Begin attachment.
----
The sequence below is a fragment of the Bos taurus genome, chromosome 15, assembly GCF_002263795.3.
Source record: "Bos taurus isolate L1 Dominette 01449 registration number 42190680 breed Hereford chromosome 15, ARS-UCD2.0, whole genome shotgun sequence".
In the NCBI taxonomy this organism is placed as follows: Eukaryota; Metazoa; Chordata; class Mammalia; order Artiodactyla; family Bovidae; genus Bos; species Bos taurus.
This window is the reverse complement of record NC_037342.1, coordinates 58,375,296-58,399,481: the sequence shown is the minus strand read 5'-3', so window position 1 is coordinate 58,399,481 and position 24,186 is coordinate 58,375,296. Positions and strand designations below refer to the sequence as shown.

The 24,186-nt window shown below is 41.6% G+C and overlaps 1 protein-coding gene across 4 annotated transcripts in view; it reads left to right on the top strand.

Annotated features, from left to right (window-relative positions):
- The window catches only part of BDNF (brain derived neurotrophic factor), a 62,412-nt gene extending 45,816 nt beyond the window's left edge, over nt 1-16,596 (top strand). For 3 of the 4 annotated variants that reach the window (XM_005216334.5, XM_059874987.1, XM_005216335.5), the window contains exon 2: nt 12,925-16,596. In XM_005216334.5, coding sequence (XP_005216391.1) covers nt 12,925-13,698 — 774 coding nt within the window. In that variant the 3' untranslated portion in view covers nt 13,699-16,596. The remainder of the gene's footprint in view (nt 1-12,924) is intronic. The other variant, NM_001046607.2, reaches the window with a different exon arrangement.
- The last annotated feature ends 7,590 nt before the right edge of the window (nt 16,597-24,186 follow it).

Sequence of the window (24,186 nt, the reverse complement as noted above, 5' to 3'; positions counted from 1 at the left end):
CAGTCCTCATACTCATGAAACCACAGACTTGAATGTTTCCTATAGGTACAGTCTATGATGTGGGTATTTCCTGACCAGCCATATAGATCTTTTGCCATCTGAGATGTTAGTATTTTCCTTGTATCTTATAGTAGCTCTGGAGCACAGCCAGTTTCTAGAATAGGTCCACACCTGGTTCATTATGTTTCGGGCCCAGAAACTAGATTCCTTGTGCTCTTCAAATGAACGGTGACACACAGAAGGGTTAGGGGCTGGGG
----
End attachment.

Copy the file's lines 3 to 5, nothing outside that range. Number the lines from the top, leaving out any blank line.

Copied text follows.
In the NCBI taxonomy this organism is placed as follows: Eukaryota; Metazoa; Chordata; class Mammalia; order Artiodactyla; family Bovidae; genus Bos; species Bos taurus.
This window is the reverse complement of record NC_037342.1, coordinates 58,375,296-58,399,481: the sequence shown is the minus strand read 5'-3', so window position 1 is coordinate 58,399,481 and position 24,186 is coordinate 58,375,296. Positions and strand designations below refer to the sequence as shown.

The 24,186-nt window shown below is 41.6% G+C and overlaps 1 protein-coding gene across 4 annotated transcripts in view; it reads left to right on the top strand.